Wishaw, Lanarkshire born goalkeeper Peter Shevlin began his football career in 1921 with St Mary’s, Hamilton, and played for Uddingston St John’s in 1922, Pollok Juniors in 1923 and St Roch’s before joining Glasgow Celtic for £120 in October 1924. He made his Scottish League debut at St Johnstone in October 1924, replacing Charlie Shaw in a 0-0 draw, and after a shaky start in a spell in which Celtic struggled to win matches, he settled into the role and helped Celtic to win the 1925 Scottish Cup at the end of the season in a nail-biting last-minute victory against Dundee in front of over 25,000 spectators at Hampden Park. However it was said of his early Celtic career “His guardianship is not distinguished by complete confidence… he seems unable to take defeat philosophically.”
The following season (1925-26) he was an ever present helping Celtic win the Scottish League Championship, playing his part with only 40 goals conceded in the League, just 15 in home games. His greatest save was said to have been in the Scottish Cup semi-final on 26th March 1926, Aberdeen’s Jock Hutton had made it 1-1 from a penalty in the 56th minute and straight from the kick-off, Aberdeen came back, their centre forward Tom Pitrie hit a ball full force from point-blank that Shevlin performed a miracle to stop. However he was held partly to blame for their 2-0 defeat by St Mirren in the 1926 Scottish Cup Final, letting David McCrae have a free header from a corner in two minutes and allowing a shot from Jimmie Howieson to pass over his hands on 26 minutes.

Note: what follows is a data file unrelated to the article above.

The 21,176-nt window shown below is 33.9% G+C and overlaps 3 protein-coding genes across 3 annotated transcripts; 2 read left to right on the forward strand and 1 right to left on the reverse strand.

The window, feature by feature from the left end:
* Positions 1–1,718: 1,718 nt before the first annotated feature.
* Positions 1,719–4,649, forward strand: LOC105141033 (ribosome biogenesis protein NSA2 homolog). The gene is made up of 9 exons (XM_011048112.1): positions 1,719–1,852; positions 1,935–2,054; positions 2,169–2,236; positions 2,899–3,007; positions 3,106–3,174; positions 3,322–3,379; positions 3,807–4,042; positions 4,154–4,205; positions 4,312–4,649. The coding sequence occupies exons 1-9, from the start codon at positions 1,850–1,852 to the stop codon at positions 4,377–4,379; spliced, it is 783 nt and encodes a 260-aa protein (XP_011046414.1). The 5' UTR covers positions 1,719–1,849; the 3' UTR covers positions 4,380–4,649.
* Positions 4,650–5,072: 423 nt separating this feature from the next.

On 5th February 1927, while playing in a Scottish Cup tie against Brechin City at Glebe Park, Shevlin let in three soft goals including a howler in the opening minute, and manager Wille Maley decided to give the 18 year old reserve keeper, John Thomson, a chance. He turned out to be outstanding, quickly displacing Shevlin, and he moved on to Second Division club South Shields in July 1927 after 103 appearances.
Shevlin made his Football League debut against Leeds United in August 1927 but they were relegated in his first season “though he gave many brilliant displays”. Described as “a cool and reliable custodian” and “one of the best goalkeepers in Division III (Northern)”, after a further season he joined Nelson in September 1929 after 67 appearances for Shields. He had two further seasons with Nelson making 56 appearances, but they lost their League status at the end of 1930-31 after failing to be re-elected.
In 1931, Shevlin became player-manager of Irish League Shelbourne in Dublin, before returning to Scotland in April 1933 for an eventful two seasons with Hamilton Academicals. While with Accies he returned to Celtic in a very brief loan in 1934, but was to play for just one more match for the first team on 27th May 1934, in a friendly against a North France Select in a Tour of France, replacing Joe Kennaway in a match which Celtic lost 4-2. He was in The Accies’ side which won the Second XI Cup in 1934 but a very unfortunate injury kept him out the 1935 Scottish Cup Final against Rangers, having played in the first team all season.
He was freed by Hamilton in May 1935 after 71 appearances and became captain at Albion Rovers where he wrapped up his League career with 16 matches for The Wee Rovers. He returned to England in 1936, joining non league Hexham Town and subsequently joined Jarrow in 1937 and Chopwell Colliery in 1939 before retirement with the outbreak of the Second World War.
While in the Midlands in Spring 1941 he was badly injured by enemy bombing (machine-gunned and battered with shrapnel during the Blitz) and spent the rest of the year in hospital. He died prematurely in Manchester on 10th October 1948, at the age of 43.